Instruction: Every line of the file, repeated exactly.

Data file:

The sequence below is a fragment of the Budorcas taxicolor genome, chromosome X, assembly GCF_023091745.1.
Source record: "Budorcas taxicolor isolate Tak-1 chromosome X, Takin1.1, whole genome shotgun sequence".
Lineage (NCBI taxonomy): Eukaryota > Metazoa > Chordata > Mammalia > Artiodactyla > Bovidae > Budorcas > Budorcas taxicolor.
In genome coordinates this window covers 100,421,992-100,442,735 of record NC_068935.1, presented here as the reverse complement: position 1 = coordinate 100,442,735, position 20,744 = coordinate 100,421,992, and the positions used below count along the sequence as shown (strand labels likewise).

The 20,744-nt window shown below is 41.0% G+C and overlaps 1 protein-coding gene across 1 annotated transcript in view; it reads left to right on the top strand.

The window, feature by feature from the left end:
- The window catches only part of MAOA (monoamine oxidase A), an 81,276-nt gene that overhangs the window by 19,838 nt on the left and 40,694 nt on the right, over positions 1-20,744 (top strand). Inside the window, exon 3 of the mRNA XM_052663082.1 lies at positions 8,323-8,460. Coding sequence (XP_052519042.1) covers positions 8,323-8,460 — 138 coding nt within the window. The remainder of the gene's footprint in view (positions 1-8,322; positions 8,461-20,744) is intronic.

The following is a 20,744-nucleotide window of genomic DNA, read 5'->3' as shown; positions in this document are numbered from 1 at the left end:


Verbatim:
The sequence below is a fragment of the Budorcas taxicolor genome, chromosome X, assembly GCF_023091745.1.
Source record: "Budorcas taxicolor isolate Tak-1 chromosome X, Takin1.1, whole genome shotgun sequence".
Lineage (NCBI taxonomy): Eukaryota > Metazoa > Chordata > Mammalia > Artiodactyla > Bovidae > Budorcas > Budorcas taxicolor.
In genome coordinates this window covers 100,421,992-100,442,735 of record NC_068935.1, presented here as the reverse complement: position 1 = coordinate 100,442,735, position 20,744 = coordinate 100,421,992, and the positions used below count along the sequence as shown (strand labels likewise).

The 20,744-nt window shown below is 41.0% G+C and overlaps 1 protein-coding gene across 1 annotated transcript in view; it reads left to right on the top strand.

The window, feature by feature from the left end:
- The window catches only part of MAOA (monoamine oxidase A), an 81,276-nt gene that overhangs the window by 19,838 nt on the left and 40,694 nt on the right, over positions 1-20,744 (top strand). Inside the window, exon 3 of the mRNA XM_052663082.1 lies at positions 8,323-8,460. Coding sequence (XP_052519042.1) covers positions 8,323-8,460 — 138 coding nt within the window. The remainder of the gene's footprint in view (positions 1-8,322; positions 8,461-20,744) is intronic.

The following is a 20,744-nucleotide window of genomic DNA, read 5'->3' as shown; positions in this document are numbered from 1 at the left end: